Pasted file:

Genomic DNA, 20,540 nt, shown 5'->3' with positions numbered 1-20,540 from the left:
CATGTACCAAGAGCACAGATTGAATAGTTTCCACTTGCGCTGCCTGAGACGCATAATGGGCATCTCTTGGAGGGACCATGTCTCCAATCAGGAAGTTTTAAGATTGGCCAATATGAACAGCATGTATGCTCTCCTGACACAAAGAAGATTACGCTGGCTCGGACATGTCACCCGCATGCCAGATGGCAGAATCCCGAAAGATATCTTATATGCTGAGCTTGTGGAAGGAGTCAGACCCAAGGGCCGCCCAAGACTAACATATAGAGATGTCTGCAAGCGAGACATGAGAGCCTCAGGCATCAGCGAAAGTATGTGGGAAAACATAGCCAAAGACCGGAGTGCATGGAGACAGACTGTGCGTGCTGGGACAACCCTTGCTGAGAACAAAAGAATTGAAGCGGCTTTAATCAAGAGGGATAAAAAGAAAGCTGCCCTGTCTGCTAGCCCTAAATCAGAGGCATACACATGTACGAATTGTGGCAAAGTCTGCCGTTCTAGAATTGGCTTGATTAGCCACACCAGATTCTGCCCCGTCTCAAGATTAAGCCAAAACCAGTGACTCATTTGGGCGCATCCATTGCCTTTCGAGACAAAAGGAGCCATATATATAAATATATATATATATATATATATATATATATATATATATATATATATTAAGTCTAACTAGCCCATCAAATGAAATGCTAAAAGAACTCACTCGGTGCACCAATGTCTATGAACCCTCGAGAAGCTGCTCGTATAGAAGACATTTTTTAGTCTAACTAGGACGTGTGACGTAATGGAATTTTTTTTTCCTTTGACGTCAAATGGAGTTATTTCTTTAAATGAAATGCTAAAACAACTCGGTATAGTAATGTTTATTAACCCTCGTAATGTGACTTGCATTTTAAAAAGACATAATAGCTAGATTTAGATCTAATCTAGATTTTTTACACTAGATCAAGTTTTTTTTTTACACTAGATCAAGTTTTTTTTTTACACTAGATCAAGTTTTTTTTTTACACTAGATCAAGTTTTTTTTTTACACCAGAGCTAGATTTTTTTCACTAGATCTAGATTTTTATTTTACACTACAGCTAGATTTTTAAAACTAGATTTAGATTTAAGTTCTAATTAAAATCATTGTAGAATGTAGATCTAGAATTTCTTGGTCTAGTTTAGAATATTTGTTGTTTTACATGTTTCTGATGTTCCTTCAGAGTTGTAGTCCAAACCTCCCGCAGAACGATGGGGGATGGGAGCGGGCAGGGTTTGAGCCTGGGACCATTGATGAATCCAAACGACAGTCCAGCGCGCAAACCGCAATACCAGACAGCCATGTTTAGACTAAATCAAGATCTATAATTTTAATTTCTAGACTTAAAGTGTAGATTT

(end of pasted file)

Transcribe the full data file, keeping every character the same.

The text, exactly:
Genomic DNA, 20,540 nt, shown 5'->3' with positions numbered 1-20,540 from the left:
CATGTACCAAGAGCACAGATTGAATAGTTTCCACTTGCGCTGCCTGAGACGCATAATGGGCATCTCTTGGAGGGACCATGTCTCCAATCAGGAAGTTTTAAGATTGGCCAATATGAACAGCATGTATGCTCTCCTGACACAAAGAAGATTACGCTGGCTCGGACATGTCACCCGCATGCCAGATGGCAGAATCCCGAAAGATATCTTATATGCTGAGCTTGTGGAAGGAGTCAGACCCAAGGGCCGCCCAAGACTAACATATAGAGATGTCTGCAAGCGAGACATGAGAGCCTCAGGCATCAGCGAAAGTATGTGGGAAAACATAGCCAAAGACCGGAGTGCATGGAGACAGACTGTGCGTGCTGGGACAACCCTTGCTGAGAACAAAAGAATTGAAGCGGCTTTAATCAAGAGGGATAAAAAGAAAGCTGCCCTGTCTGCTAGCCCTAAATCAGAGGCATACACATGTACGAATTGTGGCAAAGTCTGCCGTTCTAGAATTGGCTTGATTAGCCACACCAGATTCTGCCCCGTCTCAAGATTAAGCCAAAACCAGTGACTCATTTGGGCGCATCCATTGCCTTTCGAGACAAAAGGAGCCATATATATAAATATATATATATATATATATATATATATATATATATATATATATATTAAGTCTAACTAGCCCATCAAATGAAATGCTAAAAGAACTCACTCGGTGCACCAATGTCTATGAACCCTCGAGAAGCTGCTCGTATAGAAGACATTTTTTAGTCTAACTAGGACGTGTGACGTAATGGAATTTTTTTTTCCTTTGACGTCAAATGGAGTTATTTCTTTAAATGAAATGCTAAAACAACTCGGTATAGTAATGTTTATTAACCCTCGTAATGTGACTTGCATTTTAAAAAGACATAATAGCTAGATTTAGATCTAATCTAGATTTTTTACACTAGATCAAGTTTTTTTTTTACACTAGATCAAGTTTTTTTTTTACACTAGATCAAGTTTTTTTTTTACACTAGATCAAGTTTTTTTTTTACACCAGAGCTAGATTTTTTTCACTAGATCTAGATTTTTATTTTACACTACAGCTAGATTTTTAAAACTAGATTTAGATTTAAGTTCTAATTAAAATCATTGTAGAATGTAGATCTAGAATTTCTTGGTCTAGTTTAGAATATTTGTTGTTTTACATGTTTCTGATGTTCCTTCAGAGTTGTAGTCCAAACCTCCCGCAGAACGATGGGGGATGGGAGCGGGCAGGGTTTGAGCCTGGGACCATTGATGAATCCAAACGACAGTCCAGCGCGCAAACCGCAATACCAGACAGCCATGTTTAGACTAAATCAAGATCTATAATTTTAATTTCTAGACTTAAAGTGTAGATTT